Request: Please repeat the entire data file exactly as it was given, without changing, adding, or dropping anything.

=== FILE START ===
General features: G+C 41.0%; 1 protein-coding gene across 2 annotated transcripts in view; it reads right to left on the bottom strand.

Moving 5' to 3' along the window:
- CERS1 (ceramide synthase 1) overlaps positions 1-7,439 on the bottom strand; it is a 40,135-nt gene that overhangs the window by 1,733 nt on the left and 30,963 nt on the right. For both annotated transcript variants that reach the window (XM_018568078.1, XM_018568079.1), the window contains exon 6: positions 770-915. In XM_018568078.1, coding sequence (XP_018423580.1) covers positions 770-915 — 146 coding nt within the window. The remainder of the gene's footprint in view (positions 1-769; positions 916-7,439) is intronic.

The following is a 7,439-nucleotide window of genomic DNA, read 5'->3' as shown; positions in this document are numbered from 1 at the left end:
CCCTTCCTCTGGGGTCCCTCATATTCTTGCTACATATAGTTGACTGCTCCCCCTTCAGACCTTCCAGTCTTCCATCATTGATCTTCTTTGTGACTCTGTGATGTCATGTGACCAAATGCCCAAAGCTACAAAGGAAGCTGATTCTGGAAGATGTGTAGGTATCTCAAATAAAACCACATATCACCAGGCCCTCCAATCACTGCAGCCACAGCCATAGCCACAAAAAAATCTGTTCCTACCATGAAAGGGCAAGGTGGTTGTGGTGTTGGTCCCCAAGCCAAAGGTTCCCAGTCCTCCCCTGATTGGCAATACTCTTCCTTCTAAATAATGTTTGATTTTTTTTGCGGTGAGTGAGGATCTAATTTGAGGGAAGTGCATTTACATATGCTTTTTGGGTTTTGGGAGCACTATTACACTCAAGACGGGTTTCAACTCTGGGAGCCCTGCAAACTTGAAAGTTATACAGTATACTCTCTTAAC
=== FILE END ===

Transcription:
General features: G+C 41.0%; 1 protein-coding gene across 2 annotated transcripts in view; it reads right to left on the bottom strand.

Moving 5' to 3' along the window:
- CERS1 (ceramide synthase 1) overlaps positions 1-7,439 on the bottom strand; it is a 40,135-nt gene that overhangs the window by 1,733 nt on the left and 30,963 nt on the right. For both annotated transcript variants that reach the window (XM_018568078.1, XM_018568079.1), the window contains exon 6: positions 770-915. In XM_018568078.1, coding sequence (XP_018423580.1) covers positions 770-915 — 146 coding nt within the window. The remainder of the gene's footprint in view (positions 1-769; positions 916-7,439) is intronic.

The following is a 7,439-nucleotide window of genomic DNA, read 5'->3' as shown; positions in this document are numbered from 1 at the left end:
CCCTTCCTCTGGGGTCCCTCATATTCTTGCTACATATAGTTGACTGCTCCCCCTTCAGACCTTCCAGTCTTCCATCATTGATCTTCTTTGTGACTCTGTGATGTCATGTGACCAAATGCCCAAAGCTACAAAGGAAGCTGATTCTGGAAGATGTGTAGGTATCTCAAATAAAACCACATATCACCAGGCCCTCCAATCACTGCAGCCACAGCCATAGCCACAAAAAAATCTGTTCCTACCATGAAAGGGCAAGGTGGTTGTGGTGTTGGTCCCCAAGCCAAAGGTTCCCAGTCCTCCCCTGATTGGCAATACTCTTCCTTCTAAATAATGTTTGATTTTTTTTGCGGTGAGTGAGGATCTAATTTGAGGGAAGTGCATTTACATATGCTTTTTGGGTTTTGGGAGCACTATTACACTCAAGACGGGTTTCAACTCTGGGAGCCCTGCAAACTTGAAAGTTATACAGTATACTCTCTTAAC